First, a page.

"Mom! Where are all these packages coming from?" Some caregivers are pulling out their hair over Mom or Dad's shopaholic habits.
What do you do when your mother calls that shopping network 800 number and orders jewelry she has no use for, and worse yet can't afford? What do you do when she uses her limited computer skills to shop online, charging up the credit cards with who knows what? How do you step in when the money isn't yours and Dad insists he has a right to do as he pleases?
It used to be hard enough when the biggest problems were charity phone calls and the magazine companies. At least those weren't scams. My mother loved her magazines and had been taking a number of them since I was a child. As she aged, she enjoyed them even more. When a nice lady called from on of the all-in-one magazine order places with this amazing offer, Mom was hooked. She thought she'd made a cracking-good deal. I guess she had, if she lived to be 115 years old and could enjoy the magazines that long.
She had no idea that she'd signed up for approximately $1000 worth of magazines. Fortunately, I was able to bully the company into canceling the order and crediting the full amount back to Mom's card. That was the day we decided that she maybe shouldn't have credit cards anymore. I promised her she would have any and all of the magazines she wanted for as long as she wanted. And she did. We passed the barely read copies on to others at the nursing home after her basket got so full of back issues there wasn't room for more, and I brought the new ones as they came.
I was lucky with that episode. Mom was still capable enough to see, after she had made that disastrous $1000 magazine order, that she was vulnerable. But she felt the loss of power when she gave up her cards, which I believe is behind some of the shopping habits of many elders. The ability to handle one's own money is about adulthood and power. If age or disease takes away some of your independence in other areas, a person is apt to try to make up for this loss in another way. Spending is one of those ways. Spending can help a person feel powerful. Spending also can be like a drug to cover up the fear underneath those losses.
Adult children trying to curb their parents' spending habits can find it hard going. The parents will insist there is no problem. It's their money and they can spend it as they choose. Well, yes, they have that right. But when you see your dad can't pay the water and electric bill because he whipped out his credit card to buy another new set of golf clubs which he can no longer swing, you do get worried. When packages arrive daily at your parents' home and they swear its stuff they never ordered, yet the charges are on their cards, you worry more. Is someone else using their card fraudulently or are they buying and forgetting?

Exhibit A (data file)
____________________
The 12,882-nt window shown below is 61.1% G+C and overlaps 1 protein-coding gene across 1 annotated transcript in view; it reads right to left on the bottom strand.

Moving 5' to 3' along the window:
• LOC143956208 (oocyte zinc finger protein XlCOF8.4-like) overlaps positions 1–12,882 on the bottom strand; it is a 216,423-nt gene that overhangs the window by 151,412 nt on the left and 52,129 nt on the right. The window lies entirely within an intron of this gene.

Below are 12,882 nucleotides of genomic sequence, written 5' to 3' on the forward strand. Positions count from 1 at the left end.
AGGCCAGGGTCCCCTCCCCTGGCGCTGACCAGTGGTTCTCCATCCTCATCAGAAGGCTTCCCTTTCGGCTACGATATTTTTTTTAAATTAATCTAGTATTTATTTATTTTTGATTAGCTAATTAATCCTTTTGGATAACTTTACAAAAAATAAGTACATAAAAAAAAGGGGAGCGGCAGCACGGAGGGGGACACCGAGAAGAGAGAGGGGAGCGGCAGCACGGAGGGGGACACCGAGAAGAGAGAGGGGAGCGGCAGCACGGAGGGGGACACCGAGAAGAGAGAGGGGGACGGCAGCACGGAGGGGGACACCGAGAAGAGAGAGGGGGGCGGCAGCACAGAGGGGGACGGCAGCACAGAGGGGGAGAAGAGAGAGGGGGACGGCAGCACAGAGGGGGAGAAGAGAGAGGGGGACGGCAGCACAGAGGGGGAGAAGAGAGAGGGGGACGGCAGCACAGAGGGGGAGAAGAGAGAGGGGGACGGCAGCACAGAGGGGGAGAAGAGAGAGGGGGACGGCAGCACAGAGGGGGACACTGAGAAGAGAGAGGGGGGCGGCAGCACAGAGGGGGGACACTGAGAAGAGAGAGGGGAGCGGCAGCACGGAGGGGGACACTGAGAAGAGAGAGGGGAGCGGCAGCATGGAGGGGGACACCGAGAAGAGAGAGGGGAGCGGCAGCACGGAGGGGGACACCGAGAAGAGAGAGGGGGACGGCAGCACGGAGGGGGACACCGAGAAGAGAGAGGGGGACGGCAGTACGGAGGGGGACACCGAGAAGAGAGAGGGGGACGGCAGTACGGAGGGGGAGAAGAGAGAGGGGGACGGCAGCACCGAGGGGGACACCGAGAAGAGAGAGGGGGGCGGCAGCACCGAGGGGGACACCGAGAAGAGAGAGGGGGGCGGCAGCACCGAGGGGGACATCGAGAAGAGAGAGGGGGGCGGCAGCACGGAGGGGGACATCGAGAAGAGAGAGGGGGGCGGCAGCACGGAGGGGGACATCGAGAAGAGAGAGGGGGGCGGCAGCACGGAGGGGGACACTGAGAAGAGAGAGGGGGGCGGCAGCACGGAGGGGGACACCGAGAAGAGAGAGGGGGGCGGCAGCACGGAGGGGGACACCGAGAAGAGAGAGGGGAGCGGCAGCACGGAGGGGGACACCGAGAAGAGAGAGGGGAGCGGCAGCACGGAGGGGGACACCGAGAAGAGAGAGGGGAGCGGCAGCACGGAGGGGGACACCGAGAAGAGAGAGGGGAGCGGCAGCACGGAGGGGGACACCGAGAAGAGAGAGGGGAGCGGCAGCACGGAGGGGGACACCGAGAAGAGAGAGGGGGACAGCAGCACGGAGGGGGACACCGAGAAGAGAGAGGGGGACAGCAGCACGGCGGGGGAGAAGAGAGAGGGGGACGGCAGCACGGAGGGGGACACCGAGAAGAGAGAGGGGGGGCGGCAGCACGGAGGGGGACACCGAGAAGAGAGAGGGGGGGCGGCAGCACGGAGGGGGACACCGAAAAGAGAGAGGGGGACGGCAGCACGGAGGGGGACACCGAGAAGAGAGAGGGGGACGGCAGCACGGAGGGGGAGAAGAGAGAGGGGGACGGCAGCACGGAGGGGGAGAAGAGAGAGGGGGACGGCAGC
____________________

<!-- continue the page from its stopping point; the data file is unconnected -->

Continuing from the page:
What can Caregivers Do if Elderly Parents Become Shopaholics?
You try to monitor their spending and they throw fits. They rightly tell you it's their money. When they accuse you of trying to keep them from spending money on themselves because "you just want to inherit more," you feel stung. All you are trying to do is protect them.
As with so many tricky areas with aging parents, sometimes a third party is best brought in. Even this approach can get you in trouble. However, if your parents' finances are off and they are spending money on things you know they would never have bought before, or if they are not paying necessary bills while they are throwing away money on TV offers or Internet shopping, there is a genuine problem. It's possible they may be in an early stage of dementia. If it's not dementia, it could be a form of rebellion against their losses, real or perceived, as mentioned above. Either way, it's a problem and you are stuck with trying to find a resolution.
Of course, if a doctor diagnoses dementia, you already have third-party proof that your parent needs some help. However, that doesn't necessarily stop the spending. No matter what the cause, a financial counselor may be able to tactfully help by explaining to your parents better ways of handling their money. Perhaps this person can entice the parent to save rather than spend by dangling a reward before them.
The key is this person, be it a financial professional, a friend, or a spiritual leader, is not the adult child. This person will not benefit from anything the parent doesn't spend, so the parents' suspicions in that area can be softened. Also, since elders understandably get sick of being told by their adult children how to handle their lives, a third party takes away this barb as well. There's a better chance the elder's may listen.
If worse comes to worse, and they are going down the tubes financially but refuse help from you or a competent third party, you may have to seek a court ordered conservatorship over their money. How far are you willing to take this? That is the real question. A lot is determined by the severity of the problem.